Initial report In this task, the group is required to submit an initial report including the following content:
• Description and understanding of the project topic, methods and/or datasets;
• Review of existing methods to solve this or similar problems;
• Proposed assumption, hypothesis and/or solution towards solving this problem;
• Progress and the plan (including task allocation for each student in the group).
The initial report has a maximum two-page limit which includes main text, tables and figures but excludes
references and appendix. The initial report is due at 6:00 pm on Friday 15th May 2020.
In your initial report as well as the final report, a highly logical flow should be presented in academic
English. Ideally, your reports should assume that the reader has no extensive prior knowledge of your
problem and your approach. For claims you are not observing in the results presented in your report, please
cite references. Striking a good balance between the rigor and clarity will be highly rewarded in our grading.
Short presentation In this task, each group is required to give a presentation on the current progress,
results and conclusions. The presentation should cover the following topics:
• Description and understanding of the project topic, methods and/or datasets;
• Ideas, hypotheses, current progress, results and conclusions;
• If applicable, encountered problems and possible solutions;
• Future work to be done before final submission.
Each group should nominate at least one member to do the presentation and submit it before 6:00 pm
on Sunday 24th May 2020. The presenter(s) should have full consent from the rest member(s) of the
group. The presentation should ideally last about 6 to 8 minutes. The presentation should be submitted as a
video in any standard format, e.g., AVI, MP4, MPEG, WAV, etc. Please note that the quality or resolution
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of video and audio should not be a concern here, as long as the presented content is visible on screen and
the audio can be easily understood. Thus, there is no need to use a camcorder to record the video. Instead,
we suggest using the camera and speaker of a laptop or phone and software such as Zoom. Please note that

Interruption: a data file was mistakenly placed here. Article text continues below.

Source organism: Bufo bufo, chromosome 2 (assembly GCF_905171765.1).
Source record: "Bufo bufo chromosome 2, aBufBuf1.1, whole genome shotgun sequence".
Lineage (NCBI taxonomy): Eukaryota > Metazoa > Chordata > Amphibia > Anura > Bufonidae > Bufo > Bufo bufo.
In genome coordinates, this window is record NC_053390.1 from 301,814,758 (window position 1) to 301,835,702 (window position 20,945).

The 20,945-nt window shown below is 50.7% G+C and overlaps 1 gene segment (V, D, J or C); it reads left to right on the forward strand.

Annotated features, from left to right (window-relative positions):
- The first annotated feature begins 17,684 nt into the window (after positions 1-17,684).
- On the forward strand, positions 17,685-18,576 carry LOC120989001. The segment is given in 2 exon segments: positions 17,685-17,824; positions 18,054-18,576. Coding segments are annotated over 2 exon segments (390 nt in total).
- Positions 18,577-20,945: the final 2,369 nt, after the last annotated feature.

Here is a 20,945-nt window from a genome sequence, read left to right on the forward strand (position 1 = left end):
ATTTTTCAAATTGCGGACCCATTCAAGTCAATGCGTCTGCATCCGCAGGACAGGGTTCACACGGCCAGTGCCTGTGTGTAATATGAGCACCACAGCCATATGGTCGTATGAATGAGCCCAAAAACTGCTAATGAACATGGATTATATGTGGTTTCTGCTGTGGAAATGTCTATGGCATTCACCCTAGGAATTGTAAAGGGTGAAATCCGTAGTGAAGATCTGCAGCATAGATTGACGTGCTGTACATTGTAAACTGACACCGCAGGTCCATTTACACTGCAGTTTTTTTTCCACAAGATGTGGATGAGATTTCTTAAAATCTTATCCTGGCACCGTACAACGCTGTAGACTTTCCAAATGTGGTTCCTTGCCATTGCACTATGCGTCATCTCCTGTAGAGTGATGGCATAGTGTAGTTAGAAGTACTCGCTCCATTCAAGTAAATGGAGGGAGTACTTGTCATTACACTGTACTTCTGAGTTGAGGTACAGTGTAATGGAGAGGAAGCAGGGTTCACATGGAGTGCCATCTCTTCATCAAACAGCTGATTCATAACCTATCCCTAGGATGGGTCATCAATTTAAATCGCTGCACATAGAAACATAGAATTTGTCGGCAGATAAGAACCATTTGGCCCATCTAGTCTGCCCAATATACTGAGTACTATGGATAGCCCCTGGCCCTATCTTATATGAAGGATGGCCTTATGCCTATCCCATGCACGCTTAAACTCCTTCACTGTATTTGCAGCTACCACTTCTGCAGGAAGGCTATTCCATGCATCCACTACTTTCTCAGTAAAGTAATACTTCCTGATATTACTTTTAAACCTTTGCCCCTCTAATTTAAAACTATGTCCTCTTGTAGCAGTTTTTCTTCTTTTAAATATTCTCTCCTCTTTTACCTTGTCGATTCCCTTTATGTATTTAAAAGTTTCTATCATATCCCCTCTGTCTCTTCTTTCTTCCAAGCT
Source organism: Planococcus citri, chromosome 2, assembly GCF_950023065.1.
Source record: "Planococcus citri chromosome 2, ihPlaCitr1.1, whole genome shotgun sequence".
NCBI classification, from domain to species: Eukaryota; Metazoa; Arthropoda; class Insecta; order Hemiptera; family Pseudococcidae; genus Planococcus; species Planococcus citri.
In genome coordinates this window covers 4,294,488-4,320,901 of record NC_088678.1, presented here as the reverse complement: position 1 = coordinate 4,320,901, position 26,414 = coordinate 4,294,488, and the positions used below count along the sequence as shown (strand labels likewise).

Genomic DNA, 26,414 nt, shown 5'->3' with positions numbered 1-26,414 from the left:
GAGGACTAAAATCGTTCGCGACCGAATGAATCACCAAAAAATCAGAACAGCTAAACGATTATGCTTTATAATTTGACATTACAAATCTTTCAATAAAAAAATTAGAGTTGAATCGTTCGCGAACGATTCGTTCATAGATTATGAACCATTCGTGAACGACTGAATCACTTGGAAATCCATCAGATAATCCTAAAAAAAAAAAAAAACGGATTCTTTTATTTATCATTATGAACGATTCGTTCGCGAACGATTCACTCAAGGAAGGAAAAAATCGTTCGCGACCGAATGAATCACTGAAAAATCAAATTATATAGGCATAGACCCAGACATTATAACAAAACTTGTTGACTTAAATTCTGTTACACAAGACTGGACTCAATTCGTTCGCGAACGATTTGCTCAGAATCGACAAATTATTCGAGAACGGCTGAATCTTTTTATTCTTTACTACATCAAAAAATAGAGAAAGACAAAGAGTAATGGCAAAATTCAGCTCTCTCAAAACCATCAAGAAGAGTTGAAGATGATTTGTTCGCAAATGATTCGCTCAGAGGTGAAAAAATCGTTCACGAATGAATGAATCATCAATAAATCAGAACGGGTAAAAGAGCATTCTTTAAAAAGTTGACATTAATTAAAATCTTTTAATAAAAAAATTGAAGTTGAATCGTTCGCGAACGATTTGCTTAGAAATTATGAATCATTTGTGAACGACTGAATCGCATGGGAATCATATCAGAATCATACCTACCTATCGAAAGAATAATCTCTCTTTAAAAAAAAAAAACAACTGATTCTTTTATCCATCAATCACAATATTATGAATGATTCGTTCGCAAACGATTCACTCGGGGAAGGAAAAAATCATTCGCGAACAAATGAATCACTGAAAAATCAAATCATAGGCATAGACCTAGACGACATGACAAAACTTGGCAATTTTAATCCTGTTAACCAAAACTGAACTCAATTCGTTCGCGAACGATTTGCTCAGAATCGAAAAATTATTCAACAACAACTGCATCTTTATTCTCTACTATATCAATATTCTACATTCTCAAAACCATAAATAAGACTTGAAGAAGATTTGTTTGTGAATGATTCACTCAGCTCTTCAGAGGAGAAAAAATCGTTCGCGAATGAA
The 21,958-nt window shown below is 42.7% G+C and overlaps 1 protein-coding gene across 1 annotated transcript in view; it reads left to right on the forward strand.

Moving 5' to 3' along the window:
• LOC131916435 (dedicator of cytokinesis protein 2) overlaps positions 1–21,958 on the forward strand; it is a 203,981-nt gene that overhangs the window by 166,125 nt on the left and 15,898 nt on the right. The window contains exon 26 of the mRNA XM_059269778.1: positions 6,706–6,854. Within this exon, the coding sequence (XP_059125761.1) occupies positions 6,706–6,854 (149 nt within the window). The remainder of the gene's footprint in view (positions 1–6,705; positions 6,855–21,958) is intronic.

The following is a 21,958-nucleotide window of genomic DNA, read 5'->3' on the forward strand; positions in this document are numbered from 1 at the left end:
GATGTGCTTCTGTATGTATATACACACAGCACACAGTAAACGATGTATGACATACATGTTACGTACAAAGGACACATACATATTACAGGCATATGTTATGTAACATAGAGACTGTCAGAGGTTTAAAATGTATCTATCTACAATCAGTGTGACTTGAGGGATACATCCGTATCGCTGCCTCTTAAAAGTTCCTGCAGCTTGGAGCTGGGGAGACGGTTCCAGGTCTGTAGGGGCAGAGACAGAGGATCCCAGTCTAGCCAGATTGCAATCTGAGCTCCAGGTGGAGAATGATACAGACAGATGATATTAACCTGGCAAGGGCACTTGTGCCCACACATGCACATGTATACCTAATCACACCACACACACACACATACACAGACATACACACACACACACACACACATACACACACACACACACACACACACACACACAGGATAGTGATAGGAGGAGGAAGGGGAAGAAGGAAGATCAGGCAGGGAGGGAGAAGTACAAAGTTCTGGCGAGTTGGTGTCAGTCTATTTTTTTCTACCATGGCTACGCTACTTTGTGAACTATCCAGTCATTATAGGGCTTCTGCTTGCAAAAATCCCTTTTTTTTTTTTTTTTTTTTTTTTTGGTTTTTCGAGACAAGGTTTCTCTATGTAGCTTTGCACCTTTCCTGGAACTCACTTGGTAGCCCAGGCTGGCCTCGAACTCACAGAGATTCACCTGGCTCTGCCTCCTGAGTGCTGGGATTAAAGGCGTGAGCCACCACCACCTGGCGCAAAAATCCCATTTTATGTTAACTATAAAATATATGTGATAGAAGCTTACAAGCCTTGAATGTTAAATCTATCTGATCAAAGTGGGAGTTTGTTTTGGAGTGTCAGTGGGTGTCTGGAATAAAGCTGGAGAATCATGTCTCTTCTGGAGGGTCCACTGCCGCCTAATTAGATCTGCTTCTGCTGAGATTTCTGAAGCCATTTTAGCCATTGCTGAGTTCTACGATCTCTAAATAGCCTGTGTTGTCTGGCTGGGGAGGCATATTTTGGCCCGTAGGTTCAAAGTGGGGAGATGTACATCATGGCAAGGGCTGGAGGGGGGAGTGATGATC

there is no need to show the presenter(s) in the video if the slides are focused on.
If the video turns out to be too large to submit to Canvas, please submit a link to the video shared via
any file-hosting platform like OneDrive, Google Drive, Dropbox, etc., and be sure to give the coordinators
access to it.
Code files (Where applicable) Please compress all your code and relevant resultant files into a zip file
and submit it to Canvas along with the final report. Although you may use any language/platform, we
highly recommend Python (3.6 or newer) and Tensorflow (2.1 or newer).
Submission result on Kaggle For students working on Project IC.2 Kaggle Competition: Forecasting
Global Daily Confirmed COVID-19 Cases, please upload a screen-shot of your final Kaggle submission results
along with your final report. Please note that, to get these submission results, you have to first register an
account on Kaggle if you have not done so previously.
Final report The final report should be a self-sustained explanation of your project in at least four pages.
You may extend your initial report to the final report. Please submit the final report before 6:00 pm on
Friday 5th June 2020.
For all projects (LR, MR, IC, SS), please organize your writing in a logical structure. For LR projects,
the following section structure is recommended:
1. Section 1 Introduction: problem definition and significance, and scope of review.
2. Section 3: Related Work : In this section, please summarize literature and their rationale in a
organized structure. There should be a logical flow between methods and paragraphs. You should
discuss the strengths and weaknesses of the methods. You may draw contrasts as to which methods
are best suited for which specific scenarios, etc.
3. Section 4: Discussion: In this section, please summarize your findings and give an assessment on the
status quo. Ideally, you may find some gap areas where more research needs to be done.
We encourage you to construct a report in the following structure for MR or IC projects:
1. Section 1: Introduction: Problem definition and significance.
2. Section 2: Related Work: Review of methods in literature which should ideally support your choice
of approaches.
3. Section 3: Methods: Describe your approach in detail. You may provide algorithm blocks or flowcharts
if needed.
4. Section 4: Results: Concisely describe your results and observations, illustrated with figures and
tables. You may provide results for benchmark methods for comparison purposes.
5. Section 5: Discussion: Summarize your project work and findings . You may opine on shortcomings,
challenges and how you wish to improve further as well.
5 Marking Critera
This group project takes up 25% of the final marks of the subject. The marks are divided among the tasks
as follows:
1. Initial report – 5%
• The report should be readable and does not have obvious technical errors – 1%.
• The report shows a good understanding of the selected topic – 1%.